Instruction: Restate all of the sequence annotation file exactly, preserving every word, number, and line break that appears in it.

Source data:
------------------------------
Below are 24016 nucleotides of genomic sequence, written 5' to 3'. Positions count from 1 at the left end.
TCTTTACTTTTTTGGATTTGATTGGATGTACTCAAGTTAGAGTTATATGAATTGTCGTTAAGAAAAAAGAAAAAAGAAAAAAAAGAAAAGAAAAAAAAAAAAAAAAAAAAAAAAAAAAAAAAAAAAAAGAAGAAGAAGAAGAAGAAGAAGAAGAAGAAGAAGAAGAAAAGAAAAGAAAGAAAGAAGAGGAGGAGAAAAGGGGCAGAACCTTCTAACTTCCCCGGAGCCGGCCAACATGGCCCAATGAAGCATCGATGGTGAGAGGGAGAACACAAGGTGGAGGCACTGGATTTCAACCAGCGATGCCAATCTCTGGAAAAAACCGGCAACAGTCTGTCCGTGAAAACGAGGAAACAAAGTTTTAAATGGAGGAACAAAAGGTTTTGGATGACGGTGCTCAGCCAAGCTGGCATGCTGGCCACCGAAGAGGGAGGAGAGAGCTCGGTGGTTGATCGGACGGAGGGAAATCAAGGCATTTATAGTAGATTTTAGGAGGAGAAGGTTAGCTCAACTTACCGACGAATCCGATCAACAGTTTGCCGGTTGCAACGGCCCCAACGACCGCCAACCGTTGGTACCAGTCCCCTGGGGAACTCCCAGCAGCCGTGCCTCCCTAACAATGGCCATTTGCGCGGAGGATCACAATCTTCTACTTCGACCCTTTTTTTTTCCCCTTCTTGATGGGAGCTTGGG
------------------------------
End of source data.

Below are 24016 nucleotides of genomic sequence, written 5' to 3'. Positions count from 1 at the left end.
TCTTTACTTTTTTGGATTTGATTGGATGTACTCAAGTTAGAGTTATATGAATTGTCGTTAAGAAAAAAGAAAAAAGAAAAAAAAGAAAAGAAAAAAAAAAAAAAAAAAAAAAAAAAAAAAAAAAAAAAGAAGAAGAAGAAGAAGAAGAAGAAGAAGAAGAAGAAGAAAAGAAAAGAAAGAAAGAAGAGGAGGAGAAAAGGGGCAGAACCTTCTAACTTCCCCGGAGCCGGCCAACATGGCCCAATGAAGCATCGATGGTGAGAGGGAGAACACAAGGTGGAGGCACTGGATTTCAACCAGCGATGCCAATCTCTGGAAAAAACCGGCAACAGTCTGTCCGTGAAAACGAGGAAACAAAGTTTTAAATGGAGGAACAAAAGGTTTTGGATGACGGTGCTCAGCCAAGCTGGCATGCTGGCCACCGAAGAGGGAGGAGAGAGCTCGGTGGTTGATCGGACGGAGGGAAATCAAGGCATTTATAGTAGATTTTAGGAGGAGAAGGTTAGCTCAACTTACCGACGAATCCGATCAACAGTTTGCCGGTTGCAACGGCCCCAACGACCGCCAACCGTTGGTACCAGTCCCCTGGGGAACTCCCAGCAGCCGTGCCTCCCTAACAATGGCCATTTGCGCGGAGGATCACAATCTTCTACTTCGACCCTTTTTTTTTCCCCTTCTTGATGGGAGCTTGGG